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by Terry Hokenson
Dr. Sabina Zimering mesmerized the 8th grade students at Minneapolis Talmud Torah on May 13, as she unwound the electrifying details of her experiences in Poland and Germany during World War II. Students filled every available seat in the Holocaust Room. The room's walls, covered with horrific images of that era, accented Zimering's story.
It was September 1, 1939, in Pietrkow, the town in Poland where Zimering grew up; and she was returning home from the farmer's market, when the air-raid sirens went off again. She thought it was just another exercise, but then the ;round began shaking. It was the beginning of the World War II, and Sabina Zimering was 16 years old.
She told the kids how the Germans closed the Jewish schools and businesses, including her father's coal yard; and finally forced all the Jews to move into the ghetto, the old, cramped part of town. Slowly one thing after another went. wrong. They all had to wear the Star of David, so they could be recognized as Jews. There was not enough food, nor clothes. Jews were forbidden to congregate. There were arrests and deportations.
Illegally and at great risk they pursued education. Zimering tutored younger students in her family's home and took college courses in the home of two professors. Conditions grew worse over the next three years, until rumors began to circulate. "We heard that the Germans were going from one ghetto to another," Zimering recalled. "They would surround the lace, and . start sorting out the people. Young, healthy men and women were taken for slave labor. The rest were put in cattle cars, and as we all know, they ended up in gas chambers."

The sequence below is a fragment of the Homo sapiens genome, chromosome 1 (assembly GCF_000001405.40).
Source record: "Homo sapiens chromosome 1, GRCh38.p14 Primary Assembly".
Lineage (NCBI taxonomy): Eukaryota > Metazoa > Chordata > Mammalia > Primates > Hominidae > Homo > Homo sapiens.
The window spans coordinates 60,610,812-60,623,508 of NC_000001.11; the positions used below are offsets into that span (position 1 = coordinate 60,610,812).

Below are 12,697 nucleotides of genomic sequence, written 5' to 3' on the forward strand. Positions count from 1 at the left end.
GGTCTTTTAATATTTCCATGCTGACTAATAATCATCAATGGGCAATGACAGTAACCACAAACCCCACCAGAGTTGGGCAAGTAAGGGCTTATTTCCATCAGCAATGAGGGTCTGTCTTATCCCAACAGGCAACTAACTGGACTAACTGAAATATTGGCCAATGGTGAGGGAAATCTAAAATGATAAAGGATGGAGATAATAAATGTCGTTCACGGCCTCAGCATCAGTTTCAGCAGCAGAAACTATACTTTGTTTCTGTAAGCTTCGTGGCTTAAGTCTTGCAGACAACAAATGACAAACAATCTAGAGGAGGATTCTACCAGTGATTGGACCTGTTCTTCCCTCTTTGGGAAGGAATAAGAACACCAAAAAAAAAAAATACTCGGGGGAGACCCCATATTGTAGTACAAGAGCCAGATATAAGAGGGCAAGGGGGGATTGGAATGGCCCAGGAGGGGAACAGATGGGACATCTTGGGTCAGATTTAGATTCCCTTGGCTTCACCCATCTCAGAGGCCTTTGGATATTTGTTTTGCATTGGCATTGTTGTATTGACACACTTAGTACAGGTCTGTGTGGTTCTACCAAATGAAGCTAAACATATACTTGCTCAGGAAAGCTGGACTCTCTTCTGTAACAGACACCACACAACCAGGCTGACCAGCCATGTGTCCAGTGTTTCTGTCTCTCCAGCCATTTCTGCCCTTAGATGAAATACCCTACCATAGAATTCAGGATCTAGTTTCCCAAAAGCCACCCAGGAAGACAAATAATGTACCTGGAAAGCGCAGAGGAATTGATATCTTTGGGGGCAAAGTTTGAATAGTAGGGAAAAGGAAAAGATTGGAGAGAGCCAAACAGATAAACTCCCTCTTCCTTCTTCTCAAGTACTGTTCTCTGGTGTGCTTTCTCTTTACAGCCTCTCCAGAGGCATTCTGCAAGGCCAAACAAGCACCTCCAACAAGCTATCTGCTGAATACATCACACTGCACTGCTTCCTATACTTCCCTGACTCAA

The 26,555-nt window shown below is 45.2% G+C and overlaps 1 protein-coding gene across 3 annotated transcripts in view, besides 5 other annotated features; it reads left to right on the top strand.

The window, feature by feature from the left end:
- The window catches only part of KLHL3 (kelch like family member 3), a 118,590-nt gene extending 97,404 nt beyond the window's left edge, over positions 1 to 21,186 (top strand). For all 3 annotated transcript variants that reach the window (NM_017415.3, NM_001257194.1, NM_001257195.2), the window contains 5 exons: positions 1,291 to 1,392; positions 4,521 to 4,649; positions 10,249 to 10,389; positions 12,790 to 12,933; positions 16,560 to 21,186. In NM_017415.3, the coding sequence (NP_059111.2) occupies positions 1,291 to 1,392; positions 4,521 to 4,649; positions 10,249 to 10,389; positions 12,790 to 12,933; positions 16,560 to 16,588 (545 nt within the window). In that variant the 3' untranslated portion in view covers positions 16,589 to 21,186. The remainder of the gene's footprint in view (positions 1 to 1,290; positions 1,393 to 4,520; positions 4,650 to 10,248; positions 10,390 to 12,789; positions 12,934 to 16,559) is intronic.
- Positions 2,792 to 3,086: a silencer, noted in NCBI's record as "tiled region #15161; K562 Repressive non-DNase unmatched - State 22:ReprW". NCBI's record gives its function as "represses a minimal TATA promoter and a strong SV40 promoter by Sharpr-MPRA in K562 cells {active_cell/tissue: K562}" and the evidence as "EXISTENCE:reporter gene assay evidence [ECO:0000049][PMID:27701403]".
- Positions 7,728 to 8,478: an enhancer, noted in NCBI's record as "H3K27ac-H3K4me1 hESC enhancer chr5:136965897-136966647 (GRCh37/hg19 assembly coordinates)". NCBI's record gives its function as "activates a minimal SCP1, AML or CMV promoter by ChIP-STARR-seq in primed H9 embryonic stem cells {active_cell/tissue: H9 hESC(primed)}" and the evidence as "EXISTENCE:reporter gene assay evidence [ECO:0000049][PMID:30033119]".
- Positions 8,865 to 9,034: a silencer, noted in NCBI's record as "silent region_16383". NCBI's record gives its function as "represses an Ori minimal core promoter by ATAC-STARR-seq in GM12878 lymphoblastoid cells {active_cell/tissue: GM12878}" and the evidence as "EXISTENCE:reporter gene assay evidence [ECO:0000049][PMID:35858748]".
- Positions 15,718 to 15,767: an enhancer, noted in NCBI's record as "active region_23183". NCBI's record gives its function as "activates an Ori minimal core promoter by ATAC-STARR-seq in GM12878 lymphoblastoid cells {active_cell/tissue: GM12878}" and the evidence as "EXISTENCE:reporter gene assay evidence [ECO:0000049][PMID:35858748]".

Shortly before the Pietrkow ghetto was to be emptied, Zimering's mother told her that if her Catholic friend, Danka, would give up her ID, she might pretend to be a Pole and perhaps survive. Danka and her sister had been lifelong friends of Sabina and her sister Helka. Incredibly, Danka's family provided three false IDs to Zimering, her sister and her mother. The two girls escaped only two or three hours before the ghetto was surrounded.
Thus began an odyssey of "hiding in the open," the title of Zimering's book (which is awaiting a publisher). On their father's advice, the sisters went to Germany as Polish volunteers to work in a labor camp. At one point, on the verge of being discovered, they decided to run. They were arrested at the railway depot. When the director of the camp was summoned to the police station to identify the girls, instead of angrily condemning them, he asked the police commander to return them to the camp, where, he said, they were good workers and well-liked.
But others had already accused them of being Jews and they were forced immediately to run again. Trying to reach Switzerland, they made it to Regensburg, where thanks to Zimering's quick thinking and good luck, they found jobs in the sumptuous Maximilian Hotel. It was some time before Zimering realized that the guests were all high-ranking German military officials. She was still working there when American soldiers displaced them all.
When Zimering ended her story, teacher Barbara Taragan invited questions from the students. A boy named Josh asked, "Did the man who bailed you out when you were arrested, did he know you were Jewish?" Zimering replied that she suspected he did believe they were Jews and wanted to help them.
Judy asked, "When you didn't want to go to the [concentration] camps, did you know they were gassing Jews and killing them there, or did you just know you didn't want to go there?" Dr. Zimering replied, "Shortly before our ghetto was liquidated, someone was back in town that had escaped and was spreading the news, what was to happen .... It was known."